Clinton accused several states of trying to stop millions of people from voting, especially the young, the poor, the elderly and minorities. Her targets included states such as Texas, Wisconsin and Florida, where the current or former leaders are Republican presidential hopefuls Rick Perry, Scott Walker and Jeb Bush.
“We have a responsibility to say clearly and directly what’s really going on in our country . . . a sweeping effort to disempower and disenfranchise people of color, poor people, and young people from one end of our country to another,” she said Thursday at Texas Southern University, a historically black school.
“What part of democracy are they afraid of?” she asked of the GOP governors, then brushed aside the claim that restrictions are needed to prevent vote fraud. “Stop fear mongering about a phantom epidemic of election fraud.”
She outlined a proposal for a nationwide in-person early voting period of at least 20 days and automatic voter registration at the age of 18.
“In the greatest democracy on Earth, we should be clearing the way for more people to vote, not putting up roadblocks,” she said.
Clinton urged Congress to pass a bill to restore the Voting Rights Act. The Supreme Court struck down a key portion of the law in 2013 and allowed some states to make significant changes to their election laws. She said the decision had ripped the “heart” out of the law.
It’s her first significant policy proposal about how to change voting procedures across the nation since she became a presidential candidate in April. She’s unveiled plans on only a handful of topics so far, but her campaign says the bulk will be released in the weeks and months following her first rally on June 13.
Clinton is still the overwhelming favorite to win the nomination, but in recent weeks the Democratic field has expanded to include Sen. Bernie Sanders of Vermont, former Gov. Martin O’Malley of Maryland and former Sen. and Gov. Lincoln Chafee of Rhode Island.
The push on voting rights could help Clinton win over more liberal members of her party, some of whom are not enthusiastic about her, as well as African-Americans voters, whom she had trouble drawing the first time she ran for president.
She endorsed recommendations made by President Barack Obama’s bipartisan commission on elections, including having states update voter-registration lists, increase online voter registration and expand the training and recruitment of poll workers.
“I believe every citizen has the right to vote, and I believe we should make it easier for every citizen to vote,” she said.
About 20 million people voted early in the 2014 elections. But a third of states, including her home state of New York, which she represented in the Senate, still have no early voting.
“If citizens coming out of church on Sunday are inspired to go vote, then they should just do that,” she said.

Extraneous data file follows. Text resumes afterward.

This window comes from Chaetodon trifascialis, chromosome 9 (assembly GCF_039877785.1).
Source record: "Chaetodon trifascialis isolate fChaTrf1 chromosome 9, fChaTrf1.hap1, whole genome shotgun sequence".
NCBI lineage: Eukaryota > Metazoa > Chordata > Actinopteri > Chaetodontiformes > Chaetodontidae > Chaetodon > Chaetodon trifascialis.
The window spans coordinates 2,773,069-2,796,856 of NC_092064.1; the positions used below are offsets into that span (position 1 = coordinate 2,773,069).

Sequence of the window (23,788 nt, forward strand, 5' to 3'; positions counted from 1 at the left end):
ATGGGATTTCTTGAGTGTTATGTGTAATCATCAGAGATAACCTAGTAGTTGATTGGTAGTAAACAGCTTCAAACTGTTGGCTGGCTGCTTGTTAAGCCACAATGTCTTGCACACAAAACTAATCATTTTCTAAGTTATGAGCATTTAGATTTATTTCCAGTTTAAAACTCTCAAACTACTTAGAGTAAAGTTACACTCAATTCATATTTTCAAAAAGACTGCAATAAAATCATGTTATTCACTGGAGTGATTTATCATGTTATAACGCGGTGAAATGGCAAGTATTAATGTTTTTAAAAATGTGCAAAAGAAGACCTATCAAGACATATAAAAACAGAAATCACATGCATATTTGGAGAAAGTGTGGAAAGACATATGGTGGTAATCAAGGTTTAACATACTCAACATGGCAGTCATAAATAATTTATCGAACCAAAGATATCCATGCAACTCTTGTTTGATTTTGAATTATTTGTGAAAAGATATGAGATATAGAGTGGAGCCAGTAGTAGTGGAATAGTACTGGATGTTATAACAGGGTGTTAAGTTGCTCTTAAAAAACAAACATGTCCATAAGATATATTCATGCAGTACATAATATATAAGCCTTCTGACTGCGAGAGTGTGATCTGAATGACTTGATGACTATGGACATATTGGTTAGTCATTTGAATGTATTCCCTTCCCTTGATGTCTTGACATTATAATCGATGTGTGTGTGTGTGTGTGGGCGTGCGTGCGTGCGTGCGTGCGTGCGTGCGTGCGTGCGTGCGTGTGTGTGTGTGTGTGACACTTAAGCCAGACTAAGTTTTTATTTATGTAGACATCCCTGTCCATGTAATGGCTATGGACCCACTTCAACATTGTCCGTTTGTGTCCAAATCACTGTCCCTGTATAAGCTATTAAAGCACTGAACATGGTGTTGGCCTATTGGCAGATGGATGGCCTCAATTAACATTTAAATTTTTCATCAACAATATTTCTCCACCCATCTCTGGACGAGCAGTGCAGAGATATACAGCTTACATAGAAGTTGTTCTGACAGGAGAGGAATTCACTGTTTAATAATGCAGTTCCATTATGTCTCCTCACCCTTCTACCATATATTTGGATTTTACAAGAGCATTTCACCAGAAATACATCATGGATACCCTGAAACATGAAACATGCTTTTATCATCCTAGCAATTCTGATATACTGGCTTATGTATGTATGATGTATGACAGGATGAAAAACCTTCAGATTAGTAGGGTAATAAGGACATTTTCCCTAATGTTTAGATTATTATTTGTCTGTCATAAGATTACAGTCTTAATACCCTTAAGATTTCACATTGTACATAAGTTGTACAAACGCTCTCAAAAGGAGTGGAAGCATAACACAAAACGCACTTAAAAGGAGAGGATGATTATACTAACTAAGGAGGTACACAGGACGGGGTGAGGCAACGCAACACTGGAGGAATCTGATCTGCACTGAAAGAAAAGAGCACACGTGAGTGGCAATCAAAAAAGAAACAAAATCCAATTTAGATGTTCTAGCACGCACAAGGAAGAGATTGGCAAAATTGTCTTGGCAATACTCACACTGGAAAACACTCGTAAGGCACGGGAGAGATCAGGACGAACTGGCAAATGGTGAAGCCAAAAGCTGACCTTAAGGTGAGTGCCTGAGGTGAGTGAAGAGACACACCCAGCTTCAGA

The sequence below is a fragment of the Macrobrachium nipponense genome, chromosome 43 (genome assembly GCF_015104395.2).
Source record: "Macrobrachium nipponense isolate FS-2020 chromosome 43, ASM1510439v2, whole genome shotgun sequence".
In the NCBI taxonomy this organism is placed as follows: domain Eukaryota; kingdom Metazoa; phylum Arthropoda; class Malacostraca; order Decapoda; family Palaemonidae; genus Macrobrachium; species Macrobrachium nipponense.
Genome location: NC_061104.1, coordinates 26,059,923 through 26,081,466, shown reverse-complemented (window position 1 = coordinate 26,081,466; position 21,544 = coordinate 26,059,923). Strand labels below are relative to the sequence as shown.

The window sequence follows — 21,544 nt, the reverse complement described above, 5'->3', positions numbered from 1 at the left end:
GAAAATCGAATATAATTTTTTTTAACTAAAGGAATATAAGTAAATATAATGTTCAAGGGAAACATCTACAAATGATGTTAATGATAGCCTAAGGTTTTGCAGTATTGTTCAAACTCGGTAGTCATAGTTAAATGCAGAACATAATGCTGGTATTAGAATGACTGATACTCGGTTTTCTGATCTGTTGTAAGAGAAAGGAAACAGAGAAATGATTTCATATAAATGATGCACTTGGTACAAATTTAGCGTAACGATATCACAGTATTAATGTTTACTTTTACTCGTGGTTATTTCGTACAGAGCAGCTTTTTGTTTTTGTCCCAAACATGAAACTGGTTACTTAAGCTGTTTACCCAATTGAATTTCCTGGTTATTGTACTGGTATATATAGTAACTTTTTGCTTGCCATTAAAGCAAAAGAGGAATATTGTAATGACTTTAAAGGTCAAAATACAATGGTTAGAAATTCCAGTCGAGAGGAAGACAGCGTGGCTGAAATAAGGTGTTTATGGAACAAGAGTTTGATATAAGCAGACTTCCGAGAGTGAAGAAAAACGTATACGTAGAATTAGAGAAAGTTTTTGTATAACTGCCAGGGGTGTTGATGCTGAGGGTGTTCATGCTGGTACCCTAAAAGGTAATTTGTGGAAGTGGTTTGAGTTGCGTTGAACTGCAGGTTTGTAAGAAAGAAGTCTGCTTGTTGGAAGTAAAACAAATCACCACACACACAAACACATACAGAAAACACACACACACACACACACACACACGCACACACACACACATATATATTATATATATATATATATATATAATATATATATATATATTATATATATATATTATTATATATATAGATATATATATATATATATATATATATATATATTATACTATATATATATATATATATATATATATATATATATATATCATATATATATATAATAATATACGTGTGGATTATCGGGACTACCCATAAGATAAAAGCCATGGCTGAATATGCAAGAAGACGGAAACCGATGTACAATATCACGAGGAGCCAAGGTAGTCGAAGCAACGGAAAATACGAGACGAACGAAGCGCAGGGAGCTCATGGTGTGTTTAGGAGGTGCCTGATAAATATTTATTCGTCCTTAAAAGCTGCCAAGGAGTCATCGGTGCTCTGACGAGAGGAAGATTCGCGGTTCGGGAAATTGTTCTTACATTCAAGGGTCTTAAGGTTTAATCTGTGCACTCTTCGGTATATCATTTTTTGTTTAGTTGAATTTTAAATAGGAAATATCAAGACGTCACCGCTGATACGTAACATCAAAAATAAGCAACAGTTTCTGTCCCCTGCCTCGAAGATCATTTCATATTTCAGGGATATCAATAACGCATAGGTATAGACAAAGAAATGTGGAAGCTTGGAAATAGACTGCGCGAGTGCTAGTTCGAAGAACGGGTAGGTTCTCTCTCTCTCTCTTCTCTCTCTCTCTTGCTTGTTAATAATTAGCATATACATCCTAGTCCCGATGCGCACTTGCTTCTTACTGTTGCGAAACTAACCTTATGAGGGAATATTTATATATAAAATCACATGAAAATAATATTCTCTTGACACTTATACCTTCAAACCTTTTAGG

She called for automatic voter registration in which citizens in every state would be registered to vote when they turn 18 unless they opt out. Currently, between a quarter and a third of eligible Americans remain unregistered and unable to vote.
Universal registration would have a “profound impact on our elections and our democracy,” she said to a standing ovation.
“Finally, a presidential candidate is acknowledging the rampant voting discrimination that has surged since the Voting Rights Act was gutted in 2013,” said Wade Henderson, president of The Leadership Conference on Civil and Human Rights.
In many state capitals, Republicans have pushed changes to voting laws, saying they were needed to prevent voter fraud.
In Florida, former Gov. Jeb Bush’s administration was accused of purging voting rolls of certain eligible voters before the 2000 presidential election. His brother, George W. Bush, won the state after a lengthy recount.
In Texas, lawmakers implemented what Clinton calls a “restrictive law” in 2014 that a federal court had previously blocked, saying it had “discriminatory purpose.” She chided the state for allowing a concealed weapon permit as valid identification but not a student photo ID.
In Wisconsin, lawmakers reduced early voting in 2011, limiting it to one weekend. They eliminated early voting on weekends altogether in 2014.
“Any measure that protects our democracy by making it easier to vote and harder to cheat is a step in the right direction,” said Kirsten Kukowski, a spokeswoman for Our American Revival, Walker’s political action committee. “This is a bipartisan issue, and Hillary Clinton and the Democrats are on the wrong side.”
Democrats are working to defeat some of the Republican-enacted restrictions in certain states. The effort is being led by Marc Elias, a leading Democratic lawyer who also represents Clinton.